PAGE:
My body.

Sometimes when he is nursing he rests the palm of his hand flat on my boob. Sometimes when I go to kiss his head, he swivels and it lands in his neck. Sometimes these motions fire currents into the parts of me reserved for lovers, for B. I’ve been ashamed of these whiffs of arousal but I confessed them finally to B. and he thinks it’s just the body doing what it does; autopilot triggers beyond my control. I know that this intimacy between the boy and I is fleeting and that after these few years of childhood I won’t ever again know his body as I do now. Nor he mine. I wonder when it will be that he will be too old for us to take baths together. Once I was at the house of a family friend and their young daughter called to me from the bathroom. When I stepped in she was sitting on the toilet and  she told me she was ready for help wiping. It wasn’t the fact of her needing help that surprised me but that she would have been fine with me doing this for her. Walking in my neighborhood, I look at boys of eight, of thirteen, young men of twenty and try to imagine the boy at these ages. I spotted one ten year old pushing another, and taunting him. Which will my boy be on any given day? Will he tell me?

Sometimes I crave B.’s touch as a counter to all this mothering, and sometimes I want no one to touch me at all, and sometimes I want us all to nuzzle into each other like a stack of spoons.

I’m unsure if the boy still needs constant comfort or if it is good for him for me to step away and let him be alone to look out a window and smile at no one in particular. I know a few moms with their second kids and I see their babies doing fine when they walk away but I’m still caught by the impossible goal of trying to prevent him any distress at all. Something I fail at every day anyway, judging by the volume of his cries and the glare he’s been giving me from the car seat on this road trip.

That thing still happens in the middle of night when he wakes me up; I feel as if he is literally in my arms and I freeze, afraid to move, to roll onto him, to drop him. I feel his form in my hands but it’s as if I can’t find him, and I search in the sheets until I am awake enough to understand he is beside me in the bassinet. And then this new thing…with my eyes closed I feel as if I am myself a baby, not that I am literally an infant, but like I am being held as a babe is held, as I hold him. I feel the arms cradling me and sense eyes gazing and hear the sounds of being soothed. This is at night, but also in the bright quiet afternoon when I close my eyes.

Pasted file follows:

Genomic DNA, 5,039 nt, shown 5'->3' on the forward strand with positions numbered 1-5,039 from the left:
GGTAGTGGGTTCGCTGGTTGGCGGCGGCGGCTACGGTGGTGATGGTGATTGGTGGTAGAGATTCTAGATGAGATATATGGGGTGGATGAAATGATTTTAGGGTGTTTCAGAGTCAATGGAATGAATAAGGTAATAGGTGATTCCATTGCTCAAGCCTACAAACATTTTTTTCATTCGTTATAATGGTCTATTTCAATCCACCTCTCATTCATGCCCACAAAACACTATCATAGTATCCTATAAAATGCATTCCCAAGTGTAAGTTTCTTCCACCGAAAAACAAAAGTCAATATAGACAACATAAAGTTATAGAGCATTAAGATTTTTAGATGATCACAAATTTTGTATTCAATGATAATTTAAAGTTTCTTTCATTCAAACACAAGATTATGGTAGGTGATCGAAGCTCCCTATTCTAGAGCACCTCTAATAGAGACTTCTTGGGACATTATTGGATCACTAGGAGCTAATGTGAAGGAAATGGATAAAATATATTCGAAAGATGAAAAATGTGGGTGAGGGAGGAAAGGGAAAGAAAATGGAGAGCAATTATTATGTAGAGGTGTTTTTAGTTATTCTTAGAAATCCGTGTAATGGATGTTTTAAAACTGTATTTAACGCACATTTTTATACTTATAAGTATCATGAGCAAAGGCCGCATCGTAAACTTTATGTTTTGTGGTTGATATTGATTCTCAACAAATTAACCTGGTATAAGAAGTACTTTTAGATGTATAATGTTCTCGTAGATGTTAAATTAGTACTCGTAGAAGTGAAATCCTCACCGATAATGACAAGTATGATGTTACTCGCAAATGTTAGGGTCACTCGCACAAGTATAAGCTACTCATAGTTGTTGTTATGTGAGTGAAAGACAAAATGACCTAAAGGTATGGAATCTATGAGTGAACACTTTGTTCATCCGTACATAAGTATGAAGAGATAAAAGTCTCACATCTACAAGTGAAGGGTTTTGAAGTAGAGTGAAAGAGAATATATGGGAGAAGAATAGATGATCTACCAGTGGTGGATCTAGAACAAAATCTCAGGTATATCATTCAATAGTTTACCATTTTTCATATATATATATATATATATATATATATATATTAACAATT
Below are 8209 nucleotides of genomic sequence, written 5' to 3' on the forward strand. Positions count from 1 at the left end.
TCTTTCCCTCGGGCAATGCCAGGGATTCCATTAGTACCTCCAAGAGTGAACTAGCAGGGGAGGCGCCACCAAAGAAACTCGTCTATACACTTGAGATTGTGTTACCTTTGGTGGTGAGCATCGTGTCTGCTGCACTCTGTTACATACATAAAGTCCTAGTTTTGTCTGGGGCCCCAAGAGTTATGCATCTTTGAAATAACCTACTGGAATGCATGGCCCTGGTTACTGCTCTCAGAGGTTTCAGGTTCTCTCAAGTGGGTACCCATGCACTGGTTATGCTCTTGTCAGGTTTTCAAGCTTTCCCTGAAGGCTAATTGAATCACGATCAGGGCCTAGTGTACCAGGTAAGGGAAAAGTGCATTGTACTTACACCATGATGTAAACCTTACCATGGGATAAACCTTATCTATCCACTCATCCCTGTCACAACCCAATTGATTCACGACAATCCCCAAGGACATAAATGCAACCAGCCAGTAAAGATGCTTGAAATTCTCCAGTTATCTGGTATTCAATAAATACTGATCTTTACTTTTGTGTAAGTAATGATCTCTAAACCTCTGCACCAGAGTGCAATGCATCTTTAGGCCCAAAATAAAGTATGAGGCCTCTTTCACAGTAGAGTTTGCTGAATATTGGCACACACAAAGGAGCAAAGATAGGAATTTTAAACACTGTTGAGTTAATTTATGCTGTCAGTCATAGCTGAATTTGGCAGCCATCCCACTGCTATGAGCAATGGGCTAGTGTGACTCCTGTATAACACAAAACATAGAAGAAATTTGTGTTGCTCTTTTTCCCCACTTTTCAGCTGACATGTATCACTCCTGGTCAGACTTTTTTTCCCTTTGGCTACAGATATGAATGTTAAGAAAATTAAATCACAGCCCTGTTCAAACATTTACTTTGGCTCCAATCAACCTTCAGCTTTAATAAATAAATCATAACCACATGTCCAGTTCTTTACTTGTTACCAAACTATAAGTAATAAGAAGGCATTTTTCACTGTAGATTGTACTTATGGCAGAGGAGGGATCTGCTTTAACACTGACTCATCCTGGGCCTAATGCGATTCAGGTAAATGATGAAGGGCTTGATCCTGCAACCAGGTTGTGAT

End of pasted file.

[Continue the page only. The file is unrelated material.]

B. right now holding the boy and rocking him back into a nap. The sound of very light rain on the trees of our friend’s orchard. Why do any of us have to work ever? Our rhythms have continued to smooth and we’re sharing the care of him ever more seamlessly.  I tell myself it’s going to be fun to get into an outfit and roll the boy downtown and meet B. for lunch. Which I know it will be. But what happens when the quiet of the house becomes too quiet and I can’t get myself out the door? What happens when my part time hours start and we’ve had a sleepless night and B. is not there to help? And there’s this whole new realm of money sharing coming our way. My mother keeps telling me my job is to care for the boy, and everyone else’s job is to care for me. I’ve never let B. care for me in so many ways before. Many of our fights of these last two and a half months were triggered by me feeling guilty for not doing enough and picking at him to cover up this guilt. And now financially too.  I’ve always kept my money private and we’ve functioned almost as two roommates would with shared bills. Our only truly joint ventures have been our travels. I keep calling the boy our biggest adventure, so maybe I can think of it that way.

In college I read one radical feminist who argued an idea along the lines that the care of house and children could be literally quantified and that it’s a societal responsibility to reimburse women financially for that work. My worth is certainly not going to be determined by my salary, although I’ve never really made enough money for it to give much satisfaction. Not since I was a bartender at least, making the most I’ve ever made in my early twenties.  When we get home from this trip, we’re going to have to start prepping for B.’s new work, and I suppose mine too.

This trip has seen a few milestones: Hiking with the boy, me driving the boy alone, the boy’s first wedding, and…the very first time the boy has woken up from a nap while B. and I were still having sex. We didn’t stop and as B. said, “That’s a new life experience,” because yes, we finished (albeit quickly) while the boy howled in the other room.

Oh yes, and the boy is rolling! It’s a huge deal and he is exceedingly proud of himself.

…and 13.

We’ve decided that the boy was not conceived in the Adirondacks but actually two and a half weeks earlier, on my birthday when we were on our epic trip to Turkey. The trip that was our big adventure before baby trip. Which means that the boy has been in existence for a year now.

It can be depressing or wonderful that the simple act of riding my bike for 25 minutes today was a revelation. The first blocks were pure pleasure. The whole thing was pure pleasure. It’s hard to comprehend that in my former life I could ride my bike wherever I wanted to on a summer evening. I saw a woman bike by, slim, in a pretty blue dress with toned arms, and thought this: “She’s so free.” But when I was so free it was so hard for me to feel settled. Or at peace. And I feel at peace all the fucking time now. One writer I love wrote that he didn’t feel truly grounded after finishing his first novel, or after buying a house, or coming to know his father again; it was only this, having a child, that did it.